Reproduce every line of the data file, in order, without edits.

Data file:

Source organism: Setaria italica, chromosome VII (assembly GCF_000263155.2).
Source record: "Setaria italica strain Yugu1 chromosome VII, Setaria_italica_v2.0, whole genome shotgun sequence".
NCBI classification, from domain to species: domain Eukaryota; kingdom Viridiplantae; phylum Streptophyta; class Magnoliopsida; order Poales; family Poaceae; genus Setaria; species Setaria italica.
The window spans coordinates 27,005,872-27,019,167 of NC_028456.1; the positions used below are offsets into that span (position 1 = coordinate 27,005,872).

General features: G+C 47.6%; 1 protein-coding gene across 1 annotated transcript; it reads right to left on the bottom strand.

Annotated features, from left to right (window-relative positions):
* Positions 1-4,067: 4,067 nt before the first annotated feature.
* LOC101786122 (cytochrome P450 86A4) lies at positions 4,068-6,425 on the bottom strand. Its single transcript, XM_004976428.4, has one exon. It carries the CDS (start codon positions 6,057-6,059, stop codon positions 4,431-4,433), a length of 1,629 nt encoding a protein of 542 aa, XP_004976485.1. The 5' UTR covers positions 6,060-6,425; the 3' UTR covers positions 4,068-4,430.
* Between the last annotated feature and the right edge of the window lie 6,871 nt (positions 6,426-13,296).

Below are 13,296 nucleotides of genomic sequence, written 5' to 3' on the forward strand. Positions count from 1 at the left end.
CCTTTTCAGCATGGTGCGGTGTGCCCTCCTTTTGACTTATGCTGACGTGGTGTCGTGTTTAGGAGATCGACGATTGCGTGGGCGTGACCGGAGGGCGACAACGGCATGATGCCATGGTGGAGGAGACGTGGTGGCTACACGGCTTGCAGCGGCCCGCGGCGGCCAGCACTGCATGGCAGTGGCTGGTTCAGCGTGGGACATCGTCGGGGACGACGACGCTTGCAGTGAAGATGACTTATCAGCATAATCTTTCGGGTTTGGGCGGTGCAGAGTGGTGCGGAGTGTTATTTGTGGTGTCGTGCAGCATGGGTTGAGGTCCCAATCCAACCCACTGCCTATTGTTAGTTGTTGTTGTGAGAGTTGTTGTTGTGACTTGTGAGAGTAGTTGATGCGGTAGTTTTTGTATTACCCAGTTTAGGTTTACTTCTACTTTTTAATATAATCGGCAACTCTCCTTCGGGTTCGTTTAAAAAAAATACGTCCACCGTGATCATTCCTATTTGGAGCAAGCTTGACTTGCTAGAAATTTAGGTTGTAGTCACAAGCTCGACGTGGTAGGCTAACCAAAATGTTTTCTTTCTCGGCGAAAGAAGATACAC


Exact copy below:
Source organism: Setaria italica, chromosome VII (assembly GCF_000263155.2).
Source record: "Setaria italica strain Yugu1 chromosome VII, Setaria_italica_v2.0, whole genome shotgun sequence".
NCBI classification, from domain to species: domain Eukaryota; kingdom Viridiplantae; phylum Streptophyta; class Magnoliopsida; order Poales; family Poaceae; genus Setaria; species Setaria italica.
The window spans coordinates 27,005,872-27,019,167 of NC_028456.1; the positions used below are offsets into that span (position 1 = coordinate 27,005,872).

General features: G+C 47.6%; 1 protein-coding gene across 1 annotated transcript; it reads right to left on the bottom strand.

Annotated features, from left to right (window-relative positions):
* Positions 1-4,067: 4,067 nt before the first annotated feature.
* LOC101786122 (cytochrome P450 86A4) lies at positions 4,068-6,425 on the bottom strand. Its single transcript, XM_004976428.4, has one exon. It carries the CDS (start codon positions 6,057-6,059, stop codon positions 4,431-4,433), a length of 1,629 nt encoding a protein of 542 aa, XP_004976485.1. The 5' UTR covers positions 6,060-6,425; the 3' UTR covers positions 4,068-4,430.
* Between the last annotated feature and the right edge of the window lie 6,871 nt (positions 6,426-13,296).

Below are 13,296 nucleotides of genomic sequence, written 5' to 3' on the forward strand. Positions count from 1 at the left end.
CCTTTTCAGCATGGTGCGGTGTGCCCTCCTTTTGACTTATGCTGACGTGGTGTCGTGTTTAGGAGATCGACGATTGCGTGGGCGTGACCGGAGGGCGACAACGGCATGATGCCATGGTGGAGGAGACGTGGTGGCTACACGGCTTGCAGCGGCCCGCGGCGGCCAGCACTGCATGGCAGTGGCTGGTTCAGCGTGGGACATCGTCGGGGACGACGACGCTTGCAGTGAAGATGACTTATCAGCATAATCTTTCGGGTTTGGGCGGTGCAGAGTGGTGCGGAGTGTTATTTGTGGTGTCGTGCAGCATGGGTTGAGGTCCCAATCCAACCCACTGCCTATTGTTAGTTGTTGTTGTGAGAGTTGTTGTTGTGACTTGTGAGAGTAGTTGATGCGGTAGTTTTTGTATTACCCAGTTTAGGTTTACTTCTACTTTTTAATATAATCGGCAACTCTCCTTCGGGTTCGTTTAAAAAAAATACGTCCACCGTGATCATTCCTATTTGGAGCAAGCTTGACTTGCTAGAAATTTAGGTTGTAGTCACAAGCTCGACGTGGTAGGCTAACCAAAATGTTTTCTTTCTCGGCGAAAGAAGATACAC